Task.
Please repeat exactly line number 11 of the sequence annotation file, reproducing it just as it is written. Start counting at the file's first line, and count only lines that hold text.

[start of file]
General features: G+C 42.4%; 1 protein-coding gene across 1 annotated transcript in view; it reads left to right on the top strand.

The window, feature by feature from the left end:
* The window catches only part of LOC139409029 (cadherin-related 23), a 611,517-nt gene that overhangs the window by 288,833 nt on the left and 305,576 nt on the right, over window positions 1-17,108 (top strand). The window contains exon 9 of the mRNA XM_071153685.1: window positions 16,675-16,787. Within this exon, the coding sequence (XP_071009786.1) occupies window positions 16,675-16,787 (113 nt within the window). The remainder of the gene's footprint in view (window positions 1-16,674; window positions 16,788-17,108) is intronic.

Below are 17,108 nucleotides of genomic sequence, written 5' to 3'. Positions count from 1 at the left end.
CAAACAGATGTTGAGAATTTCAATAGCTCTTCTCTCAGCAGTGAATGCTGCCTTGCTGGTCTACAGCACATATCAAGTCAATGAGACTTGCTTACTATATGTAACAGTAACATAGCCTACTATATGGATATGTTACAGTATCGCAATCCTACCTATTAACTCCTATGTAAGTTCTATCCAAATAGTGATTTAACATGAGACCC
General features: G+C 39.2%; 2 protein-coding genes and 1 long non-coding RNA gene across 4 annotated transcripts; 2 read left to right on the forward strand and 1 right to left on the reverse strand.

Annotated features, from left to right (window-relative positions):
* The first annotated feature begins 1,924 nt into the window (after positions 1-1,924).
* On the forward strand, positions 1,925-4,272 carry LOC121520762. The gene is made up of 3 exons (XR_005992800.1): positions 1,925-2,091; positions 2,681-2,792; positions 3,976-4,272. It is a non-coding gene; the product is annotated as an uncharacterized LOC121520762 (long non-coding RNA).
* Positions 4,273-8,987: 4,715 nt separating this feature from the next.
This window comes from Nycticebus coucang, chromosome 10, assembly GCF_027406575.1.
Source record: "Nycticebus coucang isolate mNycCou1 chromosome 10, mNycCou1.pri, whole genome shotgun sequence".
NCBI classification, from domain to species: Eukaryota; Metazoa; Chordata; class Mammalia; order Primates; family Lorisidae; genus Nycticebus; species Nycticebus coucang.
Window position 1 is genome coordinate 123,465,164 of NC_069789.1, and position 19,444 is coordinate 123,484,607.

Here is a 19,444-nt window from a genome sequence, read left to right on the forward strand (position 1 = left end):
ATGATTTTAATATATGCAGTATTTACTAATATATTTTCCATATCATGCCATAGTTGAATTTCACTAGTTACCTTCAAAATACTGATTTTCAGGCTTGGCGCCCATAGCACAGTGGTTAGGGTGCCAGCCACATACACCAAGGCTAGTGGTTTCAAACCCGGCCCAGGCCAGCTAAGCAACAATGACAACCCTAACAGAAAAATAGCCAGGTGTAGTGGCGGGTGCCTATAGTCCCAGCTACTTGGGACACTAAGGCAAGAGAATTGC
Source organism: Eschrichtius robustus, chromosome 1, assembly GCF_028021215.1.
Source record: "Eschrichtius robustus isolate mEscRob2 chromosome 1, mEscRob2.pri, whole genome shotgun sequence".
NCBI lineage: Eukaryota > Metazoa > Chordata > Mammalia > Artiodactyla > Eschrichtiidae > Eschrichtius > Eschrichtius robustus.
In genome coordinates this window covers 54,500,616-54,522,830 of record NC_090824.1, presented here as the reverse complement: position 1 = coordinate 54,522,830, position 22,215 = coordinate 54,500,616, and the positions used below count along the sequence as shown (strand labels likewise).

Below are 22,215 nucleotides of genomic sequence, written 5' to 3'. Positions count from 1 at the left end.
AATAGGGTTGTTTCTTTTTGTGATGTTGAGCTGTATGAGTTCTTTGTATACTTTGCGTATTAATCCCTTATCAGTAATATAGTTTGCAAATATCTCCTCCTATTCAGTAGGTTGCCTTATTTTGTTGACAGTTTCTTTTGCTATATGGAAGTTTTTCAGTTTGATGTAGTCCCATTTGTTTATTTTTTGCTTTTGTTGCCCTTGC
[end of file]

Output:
This window comes from Nycticebus coucang, chromosome 10, assembly GCF_027406575.1.